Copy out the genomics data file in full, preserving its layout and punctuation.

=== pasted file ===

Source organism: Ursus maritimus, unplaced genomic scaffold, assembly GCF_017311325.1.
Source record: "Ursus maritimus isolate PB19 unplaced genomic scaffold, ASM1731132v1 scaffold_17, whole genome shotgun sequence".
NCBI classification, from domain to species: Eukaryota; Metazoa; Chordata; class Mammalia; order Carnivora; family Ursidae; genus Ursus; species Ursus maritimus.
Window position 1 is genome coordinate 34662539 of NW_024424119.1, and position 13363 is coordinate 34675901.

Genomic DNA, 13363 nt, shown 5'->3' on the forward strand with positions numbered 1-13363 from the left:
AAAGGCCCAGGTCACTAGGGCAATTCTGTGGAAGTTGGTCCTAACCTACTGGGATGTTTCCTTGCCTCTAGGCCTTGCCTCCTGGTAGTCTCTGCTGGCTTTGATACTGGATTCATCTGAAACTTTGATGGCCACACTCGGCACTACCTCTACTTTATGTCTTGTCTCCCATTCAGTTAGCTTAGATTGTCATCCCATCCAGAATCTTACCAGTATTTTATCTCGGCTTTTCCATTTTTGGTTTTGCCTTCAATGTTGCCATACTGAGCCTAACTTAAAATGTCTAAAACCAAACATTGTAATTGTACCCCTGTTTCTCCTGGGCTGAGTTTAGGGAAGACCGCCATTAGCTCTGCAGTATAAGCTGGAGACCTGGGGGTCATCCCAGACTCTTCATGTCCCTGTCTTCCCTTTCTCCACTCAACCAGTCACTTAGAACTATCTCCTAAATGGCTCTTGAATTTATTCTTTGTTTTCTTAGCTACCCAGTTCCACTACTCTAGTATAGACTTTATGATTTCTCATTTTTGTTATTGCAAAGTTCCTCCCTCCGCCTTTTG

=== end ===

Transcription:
Source organism: Ursus maritimus, unplaced genomic scaffold, assembly GCF_017311325.1.
Source record: "Ursus maritimus isolate PB19 unplaced genomic scaffold, ASM1731132v1 scaffold_17, whole genome shotgun sequence".
NCBI classification, from domain to species: Eukaryota; Metazoa; Chordata; class Mammalia; order Carnivora; family Ursidae; genus Ursus; species Ursus maritimus.
Window position 1 is genome coordinate 34662539 of NW_024424119.1, and position 13363 is coordinate 34675901.

Genomic DNA, 13363 nt, shown 5'->3' on the forward strand with positions numbered 1-13363 from the left:
AAAGGCCCAGGTCACTAGGGCAATTCTGTGGAAGTTGGTCCTAACCTACTGGGATGTTTCCTTGCCTCTAGGCCTTGCCTCCTGGTAGTCTCTGCTGGCTTTGATACTGGATTCATCTGAAACTTTGATGGCCACACTCGGCACTACCTCTACTTTATGTCTTGTCTCCCATTCAGTTAGCTTAGATTGTCATCCCATCCAGAATCTTACCAGTATTTTATCTCGGCTTTTCCATTTTTGGTTTTGCCTTCAATGTTGCCATACTGAGCCTAACTTAAAATGTCTAAAACCAAACATTGTAATTGTACCCCTGTTTCTCCTGGGCTGAGTTTAGGGAAGACCGCCATTAGCTCTGCAGTATAAGCTGGAGACCTGGGGGTCATCCCAGACTCTTCATGTCCCTGTCTTCCCTTTCTCCACTCAACCAGTCACTTAGAACTATCTCCTAAATGGCTCTTGAATTTATTCTTTGTTTTCTTAGCTACCCAGTTCCACTACTCTAGTATAGACTTTATGATTTCTCATTTTTGTTATTGCAAAGTTCCTCCCTCCGCCTTTTG